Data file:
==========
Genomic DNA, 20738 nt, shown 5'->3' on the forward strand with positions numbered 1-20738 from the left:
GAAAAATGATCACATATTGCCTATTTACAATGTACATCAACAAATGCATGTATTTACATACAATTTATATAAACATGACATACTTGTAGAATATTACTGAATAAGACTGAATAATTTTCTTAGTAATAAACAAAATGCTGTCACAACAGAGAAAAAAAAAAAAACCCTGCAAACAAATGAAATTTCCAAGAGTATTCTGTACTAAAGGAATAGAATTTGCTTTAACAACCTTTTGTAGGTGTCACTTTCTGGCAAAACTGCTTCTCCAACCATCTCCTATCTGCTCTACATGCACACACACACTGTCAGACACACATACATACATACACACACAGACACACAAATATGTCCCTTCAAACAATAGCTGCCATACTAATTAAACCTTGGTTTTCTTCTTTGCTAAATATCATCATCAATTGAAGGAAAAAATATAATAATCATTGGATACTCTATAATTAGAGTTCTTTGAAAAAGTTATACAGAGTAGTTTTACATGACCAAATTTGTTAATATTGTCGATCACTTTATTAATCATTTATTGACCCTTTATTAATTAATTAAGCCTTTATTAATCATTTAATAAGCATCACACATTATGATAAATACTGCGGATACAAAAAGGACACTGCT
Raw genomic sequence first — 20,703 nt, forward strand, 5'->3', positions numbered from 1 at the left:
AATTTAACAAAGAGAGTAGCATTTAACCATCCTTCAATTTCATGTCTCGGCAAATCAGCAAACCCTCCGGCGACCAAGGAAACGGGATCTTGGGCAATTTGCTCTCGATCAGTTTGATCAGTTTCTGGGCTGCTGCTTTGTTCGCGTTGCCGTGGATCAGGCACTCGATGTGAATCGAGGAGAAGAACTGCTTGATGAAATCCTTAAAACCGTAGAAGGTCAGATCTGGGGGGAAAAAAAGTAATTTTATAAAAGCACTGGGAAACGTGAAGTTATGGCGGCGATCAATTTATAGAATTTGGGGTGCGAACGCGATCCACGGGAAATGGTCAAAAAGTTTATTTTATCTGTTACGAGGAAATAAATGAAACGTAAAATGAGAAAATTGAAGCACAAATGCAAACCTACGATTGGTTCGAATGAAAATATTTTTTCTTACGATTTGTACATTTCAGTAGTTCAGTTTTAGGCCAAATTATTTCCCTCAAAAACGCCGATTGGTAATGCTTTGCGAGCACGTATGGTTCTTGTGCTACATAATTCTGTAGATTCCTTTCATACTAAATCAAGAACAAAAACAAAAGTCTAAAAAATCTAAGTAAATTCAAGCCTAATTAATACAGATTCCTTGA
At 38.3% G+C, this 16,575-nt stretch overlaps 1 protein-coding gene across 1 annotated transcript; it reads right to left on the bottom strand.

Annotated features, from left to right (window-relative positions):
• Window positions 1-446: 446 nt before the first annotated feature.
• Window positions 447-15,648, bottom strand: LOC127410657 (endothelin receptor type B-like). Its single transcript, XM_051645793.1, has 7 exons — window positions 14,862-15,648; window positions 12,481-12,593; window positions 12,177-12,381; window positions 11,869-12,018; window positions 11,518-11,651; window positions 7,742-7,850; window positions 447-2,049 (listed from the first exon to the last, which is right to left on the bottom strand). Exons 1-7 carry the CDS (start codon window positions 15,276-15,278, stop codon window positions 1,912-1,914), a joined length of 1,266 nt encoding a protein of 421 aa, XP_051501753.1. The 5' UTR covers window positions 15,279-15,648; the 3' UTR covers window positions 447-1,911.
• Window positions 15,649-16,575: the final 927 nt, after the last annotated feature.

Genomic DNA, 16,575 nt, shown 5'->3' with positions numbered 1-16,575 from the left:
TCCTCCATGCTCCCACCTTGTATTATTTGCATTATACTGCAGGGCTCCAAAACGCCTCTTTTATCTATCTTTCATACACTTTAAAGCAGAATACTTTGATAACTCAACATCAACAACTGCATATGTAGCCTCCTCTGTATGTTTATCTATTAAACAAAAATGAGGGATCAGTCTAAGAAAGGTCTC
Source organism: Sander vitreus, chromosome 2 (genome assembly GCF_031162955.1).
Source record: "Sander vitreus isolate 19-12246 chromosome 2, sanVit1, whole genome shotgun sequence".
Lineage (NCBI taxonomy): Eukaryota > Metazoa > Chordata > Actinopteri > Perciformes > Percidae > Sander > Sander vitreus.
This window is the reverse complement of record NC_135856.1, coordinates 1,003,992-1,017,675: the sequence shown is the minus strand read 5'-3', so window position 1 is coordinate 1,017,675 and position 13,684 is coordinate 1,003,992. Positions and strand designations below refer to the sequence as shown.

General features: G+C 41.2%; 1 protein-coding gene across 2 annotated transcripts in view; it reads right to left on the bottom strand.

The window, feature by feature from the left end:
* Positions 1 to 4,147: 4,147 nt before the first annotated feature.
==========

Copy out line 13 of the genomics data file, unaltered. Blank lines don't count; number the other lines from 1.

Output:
Source record: "Sander vitreus isolate 19-12246 chromosome 2, sanVit1, whole genome shotgun sequence".